Photo: Bill Clark/CQ-Roll Call, Inc via Getty Images

The whistleblower complaint filed by former Health and Human Services official Rick Bright includes email chains that illuminate the administration's push to use chloroquine — an unproven drug that President Trump has repeatedly touted.

The state of play: In a March 17 email, HHS official Joe Hamel described chloroquine as "not a blockbuster drug for this fight, but a good drug."

  • Chris Houchens, an official in Bright's former office, known as BARDA, warned of "safety liabilities associated with the drug," but also said "the potential benefit outweighs the risk, especially when we have few/no options."

The Food and Drug Administration has only signed off on emergency use of hydroxychloroquine in hospitals, but Assistant Secretary of Health Brett Giroir said on April 5 it "needs to go to pharmacies as well," according to emails included in the complaint.

  • "The drug is approved and therefore can be prescribed as per doctor’s orders. That is a FINAL ANSWER," he wrote, saying that the FDA's emergency authorization "matters not."
  • Giroir and other HHS officials discussed an effort "to flood NY and NJ with treatment courses" of hydroxychloroquine in an email chain on April 4, citing a "WH call."

The other side: HHS declined to respond to any specifics in the complaint.

Go deeper

Aug 8, 2020 - Health

Poll: 1 in 3 Americans would decline COVID-19 vaccine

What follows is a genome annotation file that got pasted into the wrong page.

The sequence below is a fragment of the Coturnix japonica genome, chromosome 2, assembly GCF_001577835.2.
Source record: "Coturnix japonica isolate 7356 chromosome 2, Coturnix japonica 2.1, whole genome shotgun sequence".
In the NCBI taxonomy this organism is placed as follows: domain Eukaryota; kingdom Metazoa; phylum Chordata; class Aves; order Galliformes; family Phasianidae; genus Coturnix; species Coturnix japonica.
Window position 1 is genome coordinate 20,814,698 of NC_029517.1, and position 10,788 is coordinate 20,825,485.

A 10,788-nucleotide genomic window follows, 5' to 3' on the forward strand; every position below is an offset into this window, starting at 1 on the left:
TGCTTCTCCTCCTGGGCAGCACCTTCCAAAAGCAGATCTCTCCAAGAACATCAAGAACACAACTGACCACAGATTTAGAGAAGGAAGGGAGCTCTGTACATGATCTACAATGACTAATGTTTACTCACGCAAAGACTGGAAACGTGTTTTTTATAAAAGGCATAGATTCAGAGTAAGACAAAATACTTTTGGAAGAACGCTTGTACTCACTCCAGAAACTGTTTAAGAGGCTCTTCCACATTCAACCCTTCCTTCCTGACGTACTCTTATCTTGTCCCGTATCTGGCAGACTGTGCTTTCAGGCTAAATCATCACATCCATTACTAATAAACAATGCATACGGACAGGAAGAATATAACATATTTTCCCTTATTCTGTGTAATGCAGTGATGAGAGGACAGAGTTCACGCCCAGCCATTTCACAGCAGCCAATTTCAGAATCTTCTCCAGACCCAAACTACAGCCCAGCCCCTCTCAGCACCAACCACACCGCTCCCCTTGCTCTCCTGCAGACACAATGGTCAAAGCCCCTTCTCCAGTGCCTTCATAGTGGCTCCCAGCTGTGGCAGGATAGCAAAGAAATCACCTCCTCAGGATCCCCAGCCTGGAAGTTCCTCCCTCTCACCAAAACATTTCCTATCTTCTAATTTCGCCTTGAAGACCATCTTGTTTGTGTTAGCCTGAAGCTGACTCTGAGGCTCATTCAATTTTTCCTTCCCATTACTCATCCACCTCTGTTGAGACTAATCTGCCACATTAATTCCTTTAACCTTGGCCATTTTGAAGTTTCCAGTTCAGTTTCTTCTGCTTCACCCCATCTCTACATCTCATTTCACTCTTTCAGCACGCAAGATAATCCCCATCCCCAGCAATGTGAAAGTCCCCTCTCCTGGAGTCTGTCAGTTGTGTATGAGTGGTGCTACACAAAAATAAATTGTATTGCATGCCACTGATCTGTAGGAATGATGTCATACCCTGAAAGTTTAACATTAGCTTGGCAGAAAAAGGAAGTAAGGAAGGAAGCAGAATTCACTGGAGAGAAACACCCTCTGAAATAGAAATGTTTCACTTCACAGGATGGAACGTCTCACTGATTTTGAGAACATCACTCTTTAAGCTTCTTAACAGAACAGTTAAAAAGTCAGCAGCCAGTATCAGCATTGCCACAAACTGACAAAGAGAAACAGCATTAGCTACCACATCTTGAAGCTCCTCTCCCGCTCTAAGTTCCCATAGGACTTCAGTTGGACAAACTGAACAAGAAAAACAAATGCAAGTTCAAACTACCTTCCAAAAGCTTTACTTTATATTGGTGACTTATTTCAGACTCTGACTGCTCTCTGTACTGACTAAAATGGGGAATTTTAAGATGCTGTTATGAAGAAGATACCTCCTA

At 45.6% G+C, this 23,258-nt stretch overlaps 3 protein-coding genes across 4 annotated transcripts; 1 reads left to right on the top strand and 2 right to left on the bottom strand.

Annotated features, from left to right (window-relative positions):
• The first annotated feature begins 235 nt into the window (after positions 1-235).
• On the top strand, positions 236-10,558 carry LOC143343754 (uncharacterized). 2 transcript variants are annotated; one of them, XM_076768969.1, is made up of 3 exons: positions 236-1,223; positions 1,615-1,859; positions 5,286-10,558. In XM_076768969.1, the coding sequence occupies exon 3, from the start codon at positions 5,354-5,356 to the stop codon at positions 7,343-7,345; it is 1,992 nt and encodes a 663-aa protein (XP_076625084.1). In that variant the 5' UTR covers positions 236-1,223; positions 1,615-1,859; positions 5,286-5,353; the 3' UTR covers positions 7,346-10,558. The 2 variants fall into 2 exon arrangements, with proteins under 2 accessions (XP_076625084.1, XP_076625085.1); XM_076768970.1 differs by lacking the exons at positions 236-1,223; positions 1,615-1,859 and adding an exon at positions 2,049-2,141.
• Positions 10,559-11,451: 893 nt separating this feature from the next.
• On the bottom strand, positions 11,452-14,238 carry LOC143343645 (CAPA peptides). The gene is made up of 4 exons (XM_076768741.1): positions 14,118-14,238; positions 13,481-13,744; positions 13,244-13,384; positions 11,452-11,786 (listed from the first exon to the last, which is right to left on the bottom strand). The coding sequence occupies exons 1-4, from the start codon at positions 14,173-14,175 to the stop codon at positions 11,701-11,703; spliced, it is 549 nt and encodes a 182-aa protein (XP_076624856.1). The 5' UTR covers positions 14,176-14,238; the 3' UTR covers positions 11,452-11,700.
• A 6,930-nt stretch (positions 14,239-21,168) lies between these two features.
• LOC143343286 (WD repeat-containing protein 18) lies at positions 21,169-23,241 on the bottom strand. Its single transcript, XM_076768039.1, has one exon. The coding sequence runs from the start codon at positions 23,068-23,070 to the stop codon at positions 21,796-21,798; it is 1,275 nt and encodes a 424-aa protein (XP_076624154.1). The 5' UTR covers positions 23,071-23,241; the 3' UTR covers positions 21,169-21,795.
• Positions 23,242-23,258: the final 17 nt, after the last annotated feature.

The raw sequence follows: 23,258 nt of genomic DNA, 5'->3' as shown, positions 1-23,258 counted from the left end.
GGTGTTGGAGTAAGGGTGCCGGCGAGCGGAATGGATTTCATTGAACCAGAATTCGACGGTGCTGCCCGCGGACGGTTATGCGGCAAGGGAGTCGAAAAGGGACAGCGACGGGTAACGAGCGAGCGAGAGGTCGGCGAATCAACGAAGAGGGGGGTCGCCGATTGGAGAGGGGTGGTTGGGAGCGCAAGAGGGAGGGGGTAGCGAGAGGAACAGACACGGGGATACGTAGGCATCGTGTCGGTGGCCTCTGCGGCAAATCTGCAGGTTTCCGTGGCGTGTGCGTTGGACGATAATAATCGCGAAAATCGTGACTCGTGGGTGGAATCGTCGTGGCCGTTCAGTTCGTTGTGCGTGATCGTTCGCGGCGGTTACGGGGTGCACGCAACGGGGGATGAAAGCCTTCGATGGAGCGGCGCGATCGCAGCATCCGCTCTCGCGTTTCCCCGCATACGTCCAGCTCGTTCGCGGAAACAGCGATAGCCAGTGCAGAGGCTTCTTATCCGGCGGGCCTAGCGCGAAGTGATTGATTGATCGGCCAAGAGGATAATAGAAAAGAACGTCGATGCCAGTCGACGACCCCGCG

A trial COVID-19 vaccine. Photo: Silvio Avila/AFP via Getty Images

35% of Americans say they would refuse a coronavirus vaccine, even if it was free, approved by the Food and Drug Administration and available immediately, according to a Gallup poll released Friday.

The big picture: Health experts believe a vaccine — coupled with recommended public health measures — will be the path back to societal normalcy. But that outcome relies on a critical mass getting the vaccine so that the population can achieve herd immunity.

Updated 23 hours ago - Politics & Policy

Republicans and Democrats react to Trump's coronavirus aid action

President Trump speaks to workers at a manufacturing facility in Clyde, Ohio, on Thursday. Photo: Scott Olson/Getty Images

Some Republicans joined Democrats in criticizing President Trump Saturday night for taking executive action on coronavirus aid, with Democratic leaders demanding the GOP return to negotiations after stimulus package talks broke down a day earlier.

Why it matters: Trump could face legal challenges on his ability to act without congressional approval, where the constitutional power lies on federal spending. Sen. Ben Sasse (R-Neb.) was the most vocal Republican critic, saying in a statement: "The pen-and-phone theory of executive lawmaking is unconstitutional slop."

Updated 2 hours ago - Health

World coronavirus updates

Data: The Center for Systems Science and Engineering at Johns Hopkins; Map: Axios Visuals

Australian officials in Victoria announced another 19 deaths from COVID-19 on Monday morning local time, breaking the state and national record set the previous day of 17. Victoria also reported 322 new cases — the lowest in 13 days.

The big picture: Australia was on track to suppress the virus in May, but cases have been spiking in Victoria in recent weeks, where a state of disaster was declared last week, enabling officials to introduce restrictions including a night-time curfew in state capital Melbourne.